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Clin Orthop Relat Res. 1986 Apr;(205):21-42.

Clinical results of the Oxford knee. Surface arthroplasty of the tibiofemoral joint with a meniscal bearing prosthesis.


The Oxford method of knee arthroplasty replaces the femoral condyles with convex spherical metal components and relines the tibial plateaus with flat metal components. Free meniscal bearings of polyethylene, spherically concave above and flat below, lie between the fixed metal components, held in place by their geometry and ligamentous tension. Advantages of the design include: congruity of the articulating surfaces; unconstrained tibiofemoral movement; preservation of all the ligaments with facility to tension them accurately from a range of bearing thicknesses; minimal bone excision; applicability to unicondylar use. Laboratory studies showed that combined rolling and sliding at meniscofemoral and meniscotibial interfaces mimic normal joint kinematics and mechanics. One hundred twenty-five bicompartmental implants were followed for two to six years. Pain was relieved in 90%; mean flexion limit was 99 degrees and mean flexion deformity 7 degrees. Stability and alignment were recovered in nearly all joints. Six knees failed and were successfully arthrodesed (two) or converted to another prosthesis (four). Eight knees required revision to replace a dislocated bearing (five) or to recement a loose component (three). In knees with an intact anterior cruciate ligament, there were no failures and a low revision rate (4.8%). The prosthesis is proposed as a reliable and safe alternative to more invasive prostheses in rheumatoid and osteoarthritic joints in which the disease is still limited to the articular surfaces.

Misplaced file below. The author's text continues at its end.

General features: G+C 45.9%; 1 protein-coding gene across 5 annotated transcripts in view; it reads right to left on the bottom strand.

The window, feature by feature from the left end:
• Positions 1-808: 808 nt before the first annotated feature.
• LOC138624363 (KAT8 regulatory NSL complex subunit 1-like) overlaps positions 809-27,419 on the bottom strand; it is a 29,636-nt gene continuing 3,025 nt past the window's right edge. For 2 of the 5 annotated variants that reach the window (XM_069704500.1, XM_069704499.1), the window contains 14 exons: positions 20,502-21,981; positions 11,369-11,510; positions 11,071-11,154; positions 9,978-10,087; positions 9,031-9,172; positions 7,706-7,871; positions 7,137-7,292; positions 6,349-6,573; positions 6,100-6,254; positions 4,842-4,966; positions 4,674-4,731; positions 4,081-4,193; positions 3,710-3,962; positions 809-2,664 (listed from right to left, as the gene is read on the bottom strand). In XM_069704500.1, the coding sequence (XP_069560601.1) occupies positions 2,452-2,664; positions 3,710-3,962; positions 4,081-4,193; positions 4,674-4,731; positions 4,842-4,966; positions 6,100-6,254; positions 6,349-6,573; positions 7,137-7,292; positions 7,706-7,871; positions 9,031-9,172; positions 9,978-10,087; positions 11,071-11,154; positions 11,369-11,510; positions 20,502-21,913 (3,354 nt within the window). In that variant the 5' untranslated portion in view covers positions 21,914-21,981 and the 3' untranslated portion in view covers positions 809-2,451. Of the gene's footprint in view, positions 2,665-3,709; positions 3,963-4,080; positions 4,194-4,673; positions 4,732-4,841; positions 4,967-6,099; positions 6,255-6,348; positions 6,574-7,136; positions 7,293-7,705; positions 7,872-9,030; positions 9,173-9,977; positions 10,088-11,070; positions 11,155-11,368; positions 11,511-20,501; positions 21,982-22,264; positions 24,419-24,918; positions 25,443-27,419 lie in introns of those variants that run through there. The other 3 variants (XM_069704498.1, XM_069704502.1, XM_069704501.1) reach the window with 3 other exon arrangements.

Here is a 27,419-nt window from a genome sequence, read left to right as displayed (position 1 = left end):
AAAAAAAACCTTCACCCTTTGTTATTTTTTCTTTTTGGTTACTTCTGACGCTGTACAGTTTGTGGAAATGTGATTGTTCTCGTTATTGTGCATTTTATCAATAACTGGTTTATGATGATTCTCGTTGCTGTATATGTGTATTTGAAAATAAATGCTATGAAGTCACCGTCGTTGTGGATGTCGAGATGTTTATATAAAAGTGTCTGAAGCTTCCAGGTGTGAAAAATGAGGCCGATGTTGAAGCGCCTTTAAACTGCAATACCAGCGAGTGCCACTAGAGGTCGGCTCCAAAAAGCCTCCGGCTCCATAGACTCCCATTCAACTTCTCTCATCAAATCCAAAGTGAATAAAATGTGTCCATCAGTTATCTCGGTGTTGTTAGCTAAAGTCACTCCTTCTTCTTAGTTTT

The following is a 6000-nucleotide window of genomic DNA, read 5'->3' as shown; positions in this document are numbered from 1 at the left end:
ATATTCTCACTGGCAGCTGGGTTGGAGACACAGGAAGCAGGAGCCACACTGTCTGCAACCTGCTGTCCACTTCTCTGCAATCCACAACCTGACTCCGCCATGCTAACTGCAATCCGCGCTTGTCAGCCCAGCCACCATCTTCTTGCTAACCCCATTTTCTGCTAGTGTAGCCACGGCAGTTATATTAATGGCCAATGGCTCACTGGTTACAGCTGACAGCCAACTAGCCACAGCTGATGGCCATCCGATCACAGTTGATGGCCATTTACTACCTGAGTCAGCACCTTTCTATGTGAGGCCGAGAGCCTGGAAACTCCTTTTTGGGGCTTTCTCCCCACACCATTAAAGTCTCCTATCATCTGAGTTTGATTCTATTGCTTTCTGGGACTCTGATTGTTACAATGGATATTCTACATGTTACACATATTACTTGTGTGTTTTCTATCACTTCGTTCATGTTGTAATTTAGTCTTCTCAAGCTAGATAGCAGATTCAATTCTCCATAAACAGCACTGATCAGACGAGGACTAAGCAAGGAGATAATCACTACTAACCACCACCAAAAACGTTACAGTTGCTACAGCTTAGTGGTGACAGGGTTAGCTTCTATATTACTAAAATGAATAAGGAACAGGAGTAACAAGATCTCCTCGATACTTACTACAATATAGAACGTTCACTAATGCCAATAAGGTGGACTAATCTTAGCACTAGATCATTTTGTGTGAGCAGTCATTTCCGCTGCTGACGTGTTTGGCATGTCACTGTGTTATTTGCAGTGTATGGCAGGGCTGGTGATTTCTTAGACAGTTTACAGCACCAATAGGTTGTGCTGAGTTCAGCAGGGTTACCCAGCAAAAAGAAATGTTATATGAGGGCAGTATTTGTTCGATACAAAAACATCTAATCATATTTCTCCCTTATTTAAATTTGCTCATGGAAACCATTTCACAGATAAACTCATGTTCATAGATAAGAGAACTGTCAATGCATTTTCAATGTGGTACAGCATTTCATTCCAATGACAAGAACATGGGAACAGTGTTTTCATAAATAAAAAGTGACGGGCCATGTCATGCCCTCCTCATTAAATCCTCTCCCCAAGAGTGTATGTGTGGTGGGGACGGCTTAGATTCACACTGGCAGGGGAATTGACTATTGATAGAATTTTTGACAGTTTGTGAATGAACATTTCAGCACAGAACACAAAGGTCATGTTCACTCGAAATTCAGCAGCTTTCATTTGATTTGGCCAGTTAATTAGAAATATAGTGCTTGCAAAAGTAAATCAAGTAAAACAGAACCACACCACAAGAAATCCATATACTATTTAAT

[Indexed for MEDLINE]

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